In Those Years

In Those Years Themes

Individuality and Isolation from Community

The main theme of the poem is the isolation of the individual from the community. The meaning of "we," the meaning of "you," is lost in the obsessive focus on the "I." The meaning of community, of looking out for one's fellow human, has been lost, and the individual is turned only towards herself, towards her own "personal" space and concerns. This only leads to isolation and estrangement in society. The poet describes it as "silly, ironic, terrible" which is what isolation and detachment from fellow humans is. Nevertheless, as humans, we ought to learn from the past, and the past is there to remind us that standing alone in front of the ocean leaves one vulnerable.

"The Personal is Political"

The argument that the "personal is political," which was perhaps the defining slogan of second-wave feminism (of which Rich is a crucial part) is an implicit and ambiguous background for the poem. The meaning of that argument is that there is an undeniable connection between the personal experience of women and their political and social position. One cannot understand one's personal problems without understanding their social context; conversely, one cannot understand political problems—or effect political change—without considering how they relate to individuals' personal lives.

In this light, the poem can be seen as a call for women to unite and to not lose the sense of compassion for each other's experience. The claim in the poem that personal life is "the only life we could bear witness to" illustrates this theme, and its complexity. On the one hand, focusing only on personal issues prevents individuals from witnessing, understanding, and potentially transforming collective life. On the other hand, it is only through "bearing witness to" one's individual life that collective change will become possible.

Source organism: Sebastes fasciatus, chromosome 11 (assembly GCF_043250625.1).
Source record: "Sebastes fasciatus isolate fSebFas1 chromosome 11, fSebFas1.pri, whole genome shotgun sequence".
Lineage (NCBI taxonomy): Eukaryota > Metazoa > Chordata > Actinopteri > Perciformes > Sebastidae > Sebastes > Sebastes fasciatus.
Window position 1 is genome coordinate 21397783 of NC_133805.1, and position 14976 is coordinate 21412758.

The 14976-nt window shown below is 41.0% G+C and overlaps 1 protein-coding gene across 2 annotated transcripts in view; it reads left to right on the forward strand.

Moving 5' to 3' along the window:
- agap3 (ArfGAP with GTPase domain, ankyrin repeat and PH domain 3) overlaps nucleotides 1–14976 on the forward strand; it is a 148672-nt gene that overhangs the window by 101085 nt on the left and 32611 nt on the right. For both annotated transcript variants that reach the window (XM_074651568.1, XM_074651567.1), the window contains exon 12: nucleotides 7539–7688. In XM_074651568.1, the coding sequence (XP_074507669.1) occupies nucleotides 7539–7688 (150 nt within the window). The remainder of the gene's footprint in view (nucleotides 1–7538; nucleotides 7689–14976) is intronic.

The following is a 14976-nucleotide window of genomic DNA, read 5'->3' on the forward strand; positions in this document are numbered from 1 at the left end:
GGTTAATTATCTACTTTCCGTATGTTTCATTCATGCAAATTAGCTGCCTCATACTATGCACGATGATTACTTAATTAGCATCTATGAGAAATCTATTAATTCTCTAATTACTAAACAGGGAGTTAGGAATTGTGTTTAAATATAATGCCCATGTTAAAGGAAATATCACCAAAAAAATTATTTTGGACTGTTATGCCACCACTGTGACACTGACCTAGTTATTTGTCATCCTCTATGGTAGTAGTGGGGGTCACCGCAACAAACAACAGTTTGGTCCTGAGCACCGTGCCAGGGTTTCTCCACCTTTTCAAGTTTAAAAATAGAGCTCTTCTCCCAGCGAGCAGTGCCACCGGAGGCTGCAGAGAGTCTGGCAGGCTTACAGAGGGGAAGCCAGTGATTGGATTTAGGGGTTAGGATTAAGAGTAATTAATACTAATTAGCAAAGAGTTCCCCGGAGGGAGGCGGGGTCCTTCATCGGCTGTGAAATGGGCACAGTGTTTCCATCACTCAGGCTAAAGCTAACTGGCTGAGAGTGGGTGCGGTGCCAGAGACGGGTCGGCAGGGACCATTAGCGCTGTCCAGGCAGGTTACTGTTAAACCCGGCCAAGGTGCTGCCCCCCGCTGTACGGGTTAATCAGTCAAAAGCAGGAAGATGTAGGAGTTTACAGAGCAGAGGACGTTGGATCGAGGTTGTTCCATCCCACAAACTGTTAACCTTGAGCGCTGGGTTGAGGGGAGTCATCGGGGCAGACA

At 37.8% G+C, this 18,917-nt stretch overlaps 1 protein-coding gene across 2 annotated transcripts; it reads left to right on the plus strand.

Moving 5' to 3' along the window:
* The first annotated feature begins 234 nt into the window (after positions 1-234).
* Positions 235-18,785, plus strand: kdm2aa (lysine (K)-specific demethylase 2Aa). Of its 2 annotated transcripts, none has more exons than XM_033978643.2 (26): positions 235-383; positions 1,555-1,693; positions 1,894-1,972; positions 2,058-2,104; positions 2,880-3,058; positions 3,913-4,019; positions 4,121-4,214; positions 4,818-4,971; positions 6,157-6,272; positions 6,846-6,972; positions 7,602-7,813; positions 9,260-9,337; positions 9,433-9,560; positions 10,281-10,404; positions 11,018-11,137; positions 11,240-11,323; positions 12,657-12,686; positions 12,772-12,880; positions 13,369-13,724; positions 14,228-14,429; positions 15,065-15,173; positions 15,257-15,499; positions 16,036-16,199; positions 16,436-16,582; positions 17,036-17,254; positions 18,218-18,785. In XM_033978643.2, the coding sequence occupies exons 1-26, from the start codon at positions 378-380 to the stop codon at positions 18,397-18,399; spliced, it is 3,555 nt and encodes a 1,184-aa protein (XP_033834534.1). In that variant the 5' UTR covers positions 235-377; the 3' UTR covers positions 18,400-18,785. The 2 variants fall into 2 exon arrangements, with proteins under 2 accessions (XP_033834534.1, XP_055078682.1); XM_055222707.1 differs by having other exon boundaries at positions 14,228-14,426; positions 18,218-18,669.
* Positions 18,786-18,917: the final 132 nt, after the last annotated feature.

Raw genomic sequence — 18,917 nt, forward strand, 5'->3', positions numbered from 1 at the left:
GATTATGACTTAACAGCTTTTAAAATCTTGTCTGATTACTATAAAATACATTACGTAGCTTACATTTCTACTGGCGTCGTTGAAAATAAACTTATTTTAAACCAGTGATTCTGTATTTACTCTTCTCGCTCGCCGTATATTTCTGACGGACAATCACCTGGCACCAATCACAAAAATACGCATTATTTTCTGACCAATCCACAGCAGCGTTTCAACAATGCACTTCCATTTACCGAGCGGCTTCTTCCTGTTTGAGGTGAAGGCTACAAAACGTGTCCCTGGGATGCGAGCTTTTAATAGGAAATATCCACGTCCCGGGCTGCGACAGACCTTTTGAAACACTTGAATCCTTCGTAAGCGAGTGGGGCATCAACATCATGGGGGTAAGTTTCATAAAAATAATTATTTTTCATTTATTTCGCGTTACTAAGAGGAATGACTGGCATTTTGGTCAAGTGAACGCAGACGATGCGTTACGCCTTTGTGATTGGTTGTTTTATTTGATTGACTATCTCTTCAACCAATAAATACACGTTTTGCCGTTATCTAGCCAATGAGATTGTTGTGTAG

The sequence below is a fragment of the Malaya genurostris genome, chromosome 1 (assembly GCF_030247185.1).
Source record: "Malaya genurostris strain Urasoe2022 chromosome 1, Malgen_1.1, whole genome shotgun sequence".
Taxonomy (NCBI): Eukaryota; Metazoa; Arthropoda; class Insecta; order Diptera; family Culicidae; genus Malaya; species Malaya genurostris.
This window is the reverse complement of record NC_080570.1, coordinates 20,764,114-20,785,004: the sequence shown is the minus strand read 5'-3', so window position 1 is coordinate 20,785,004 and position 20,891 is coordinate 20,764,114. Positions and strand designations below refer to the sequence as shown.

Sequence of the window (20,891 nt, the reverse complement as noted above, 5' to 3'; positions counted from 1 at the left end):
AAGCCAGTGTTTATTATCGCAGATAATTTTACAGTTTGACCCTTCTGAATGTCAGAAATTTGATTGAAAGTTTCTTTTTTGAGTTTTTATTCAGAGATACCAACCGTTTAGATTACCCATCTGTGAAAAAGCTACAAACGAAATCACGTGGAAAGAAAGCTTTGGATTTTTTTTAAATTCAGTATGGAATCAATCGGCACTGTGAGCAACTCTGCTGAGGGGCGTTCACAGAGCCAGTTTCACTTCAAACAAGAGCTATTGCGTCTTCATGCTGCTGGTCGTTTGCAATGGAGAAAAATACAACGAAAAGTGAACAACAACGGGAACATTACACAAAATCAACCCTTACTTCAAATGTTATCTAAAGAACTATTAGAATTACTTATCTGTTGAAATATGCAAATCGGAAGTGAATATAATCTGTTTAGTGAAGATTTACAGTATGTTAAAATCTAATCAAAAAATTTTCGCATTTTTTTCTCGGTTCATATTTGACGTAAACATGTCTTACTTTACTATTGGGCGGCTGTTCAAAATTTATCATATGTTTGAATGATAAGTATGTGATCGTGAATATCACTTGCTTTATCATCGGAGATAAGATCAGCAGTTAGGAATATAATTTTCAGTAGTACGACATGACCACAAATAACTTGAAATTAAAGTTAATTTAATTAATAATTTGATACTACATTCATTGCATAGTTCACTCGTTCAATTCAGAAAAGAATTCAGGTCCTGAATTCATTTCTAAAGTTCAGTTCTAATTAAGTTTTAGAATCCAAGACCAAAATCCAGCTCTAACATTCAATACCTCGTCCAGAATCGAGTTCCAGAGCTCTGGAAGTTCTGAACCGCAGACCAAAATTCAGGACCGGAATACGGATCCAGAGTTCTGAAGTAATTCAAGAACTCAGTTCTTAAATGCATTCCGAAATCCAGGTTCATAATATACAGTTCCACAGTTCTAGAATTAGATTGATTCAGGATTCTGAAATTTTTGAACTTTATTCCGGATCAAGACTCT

History's Arc

The poet begins with the speaker imagining people from the future looking back at her contemporary moment with an attitude of judgment. From this alone, we can see her view that history judges people's actions (and failures to act), and that people have a direct effect on the arc of history. The main argument of the poem is that she and others (the "we" of the poem) have not done enough to stave off "the dark birds of history." Because of their narrow focus on their own lives, they have failed to look at the forces that have affected and exploited others, and thus failed to fight them. This makes everyone more vulnerable. History's long arc, then, is directly affected by those who live through it. Everyone has a responsibility to struggle collectively for a better future.